Color with Adobe Kuler | Shelley Seguinot | Skillshare

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Taught by industry leaders & working professionals
Topics include illustration, design, photography, and more

Watch this class and thousands more

Get unlimited access to every class
Taught by industry leaders & working professionals
Topics include illustration, design, photography, and more

Lessons in This Class

    • 1.



    • 2.

      Color Wheel


    • 3.

      Explore color


    • 4.

      My themes


    • 5.

      Color from a photo


    • 6.



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About This Class

In this class I will introduce to a fun tool called Adobe Kuler (Adobe Color CC). Adobe Kuler is an Adobe online tool that allows you to create color harmonies or use existing ones. This online community is a great place to find color inspiration. 

I will teach you how to use the site and then we will import our newly created color themes into Adobe Illustrator. This tool will change your work flow!

This class does require Adobe Ilustrator CC to follow along. Adobe Color is used across all Adobe programs, so If you do not work in illustrator, you can still pick up techniques to use there programs. If you do not have Illustrator, you can download a free 30 day trial of Adobe CC here: ADOBE FREE TRIAL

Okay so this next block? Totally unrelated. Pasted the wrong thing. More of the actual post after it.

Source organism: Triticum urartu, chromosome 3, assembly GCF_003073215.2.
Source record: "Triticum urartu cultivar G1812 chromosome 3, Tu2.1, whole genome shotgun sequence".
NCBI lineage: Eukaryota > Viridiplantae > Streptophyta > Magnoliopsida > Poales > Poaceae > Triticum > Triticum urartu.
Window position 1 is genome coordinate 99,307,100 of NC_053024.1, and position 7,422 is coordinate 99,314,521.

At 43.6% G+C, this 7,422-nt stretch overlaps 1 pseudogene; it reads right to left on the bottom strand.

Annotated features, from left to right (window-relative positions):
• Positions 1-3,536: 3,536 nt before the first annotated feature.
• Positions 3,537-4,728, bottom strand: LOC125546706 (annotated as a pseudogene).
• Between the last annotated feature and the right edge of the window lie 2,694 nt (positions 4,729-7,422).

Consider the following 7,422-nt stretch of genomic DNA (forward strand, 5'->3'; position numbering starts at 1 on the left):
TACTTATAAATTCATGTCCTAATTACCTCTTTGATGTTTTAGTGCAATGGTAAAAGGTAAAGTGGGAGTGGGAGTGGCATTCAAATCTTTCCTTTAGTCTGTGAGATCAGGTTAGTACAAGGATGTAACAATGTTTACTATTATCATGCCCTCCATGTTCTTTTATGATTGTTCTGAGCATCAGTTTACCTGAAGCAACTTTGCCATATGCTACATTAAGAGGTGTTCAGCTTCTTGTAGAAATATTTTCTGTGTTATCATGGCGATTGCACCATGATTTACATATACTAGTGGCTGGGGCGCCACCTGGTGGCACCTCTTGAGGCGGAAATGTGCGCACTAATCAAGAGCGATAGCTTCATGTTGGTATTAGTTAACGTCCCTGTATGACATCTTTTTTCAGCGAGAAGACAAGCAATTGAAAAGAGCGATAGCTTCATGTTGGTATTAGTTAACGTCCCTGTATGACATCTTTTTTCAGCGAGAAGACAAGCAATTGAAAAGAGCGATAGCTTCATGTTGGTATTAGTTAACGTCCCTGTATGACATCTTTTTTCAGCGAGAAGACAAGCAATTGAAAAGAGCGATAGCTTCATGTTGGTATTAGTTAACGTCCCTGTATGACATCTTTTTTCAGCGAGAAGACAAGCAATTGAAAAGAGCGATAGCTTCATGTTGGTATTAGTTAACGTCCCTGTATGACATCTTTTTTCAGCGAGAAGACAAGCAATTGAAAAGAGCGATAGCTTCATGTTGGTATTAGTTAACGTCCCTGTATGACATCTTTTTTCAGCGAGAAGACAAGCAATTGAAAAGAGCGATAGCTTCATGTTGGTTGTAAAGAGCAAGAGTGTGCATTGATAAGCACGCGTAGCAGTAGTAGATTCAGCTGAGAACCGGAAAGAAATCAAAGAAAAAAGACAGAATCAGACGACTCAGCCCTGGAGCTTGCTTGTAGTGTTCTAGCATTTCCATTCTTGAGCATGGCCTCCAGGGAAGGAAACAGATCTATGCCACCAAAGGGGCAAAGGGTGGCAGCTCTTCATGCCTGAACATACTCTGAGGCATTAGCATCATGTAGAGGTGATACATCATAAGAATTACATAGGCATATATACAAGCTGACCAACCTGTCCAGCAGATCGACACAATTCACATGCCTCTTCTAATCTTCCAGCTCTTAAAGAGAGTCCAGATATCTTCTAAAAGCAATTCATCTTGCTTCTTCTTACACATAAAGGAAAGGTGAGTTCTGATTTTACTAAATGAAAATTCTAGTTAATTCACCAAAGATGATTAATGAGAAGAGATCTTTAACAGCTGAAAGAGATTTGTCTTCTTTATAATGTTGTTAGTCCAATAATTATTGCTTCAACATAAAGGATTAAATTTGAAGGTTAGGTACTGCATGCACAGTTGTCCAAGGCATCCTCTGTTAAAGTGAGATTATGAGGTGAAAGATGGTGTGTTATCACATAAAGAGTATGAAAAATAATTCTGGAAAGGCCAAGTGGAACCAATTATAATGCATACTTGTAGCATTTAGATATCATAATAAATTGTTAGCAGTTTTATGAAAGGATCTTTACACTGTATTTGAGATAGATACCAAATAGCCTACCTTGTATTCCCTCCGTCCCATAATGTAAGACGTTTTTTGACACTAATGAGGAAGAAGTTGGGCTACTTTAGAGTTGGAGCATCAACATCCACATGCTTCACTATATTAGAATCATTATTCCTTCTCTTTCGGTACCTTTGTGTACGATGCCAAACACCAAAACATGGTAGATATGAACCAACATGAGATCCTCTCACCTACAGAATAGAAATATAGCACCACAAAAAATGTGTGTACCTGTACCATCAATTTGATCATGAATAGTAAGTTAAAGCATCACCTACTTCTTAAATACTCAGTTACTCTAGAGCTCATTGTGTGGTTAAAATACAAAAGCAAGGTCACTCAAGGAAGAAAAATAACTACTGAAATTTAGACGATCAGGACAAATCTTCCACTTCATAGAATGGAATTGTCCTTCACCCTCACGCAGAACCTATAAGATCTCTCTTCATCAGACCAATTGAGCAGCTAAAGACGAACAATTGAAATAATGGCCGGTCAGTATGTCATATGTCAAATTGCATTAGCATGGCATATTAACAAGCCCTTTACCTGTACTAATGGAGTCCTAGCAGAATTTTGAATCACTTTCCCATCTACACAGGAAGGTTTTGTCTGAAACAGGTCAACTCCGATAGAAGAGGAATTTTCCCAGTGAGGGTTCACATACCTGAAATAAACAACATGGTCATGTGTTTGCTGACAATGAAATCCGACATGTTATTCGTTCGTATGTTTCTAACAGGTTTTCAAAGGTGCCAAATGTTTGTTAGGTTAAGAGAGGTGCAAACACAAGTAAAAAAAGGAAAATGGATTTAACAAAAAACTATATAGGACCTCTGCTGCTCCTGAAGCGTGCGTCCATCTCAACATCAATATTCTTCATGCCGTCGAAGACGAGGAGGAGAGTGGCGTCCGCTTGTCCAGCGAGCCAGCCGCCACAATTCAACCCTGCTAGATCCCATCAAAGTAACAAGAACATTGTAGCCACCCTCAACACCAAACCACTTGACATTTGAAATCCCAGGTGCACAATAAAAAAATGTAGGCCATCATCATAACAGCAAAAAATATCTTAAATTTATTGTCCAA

Once you have completed the class, you can embark on your own color journey by completing your class project. 

See you in class! 

Shelley's Skillshare Classes:

Learn to Draw Digitally-Create Cute Drawings Using Basic Shapes

Learn to Draw Digitally II-Flower Arrangements

Simplified Pattern Design

Branding Workshop-A Case Study

Learn to Draw Digitally - Create Cute Animals

Mockup your Stationery and Paper Products

DIY Holiday Gift Tags

Illustrator's Pattern Tool

Meet Your Teacher

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Shelley Seguinot

Illustrator and Surface Pattern Designer


I am an illustrator, surface pattern designer and momma of 3. I have been doodling as far back as I could remember and work with various mediums. I love crafts, color and all things cute! my passion is character drawing and surface pattern design.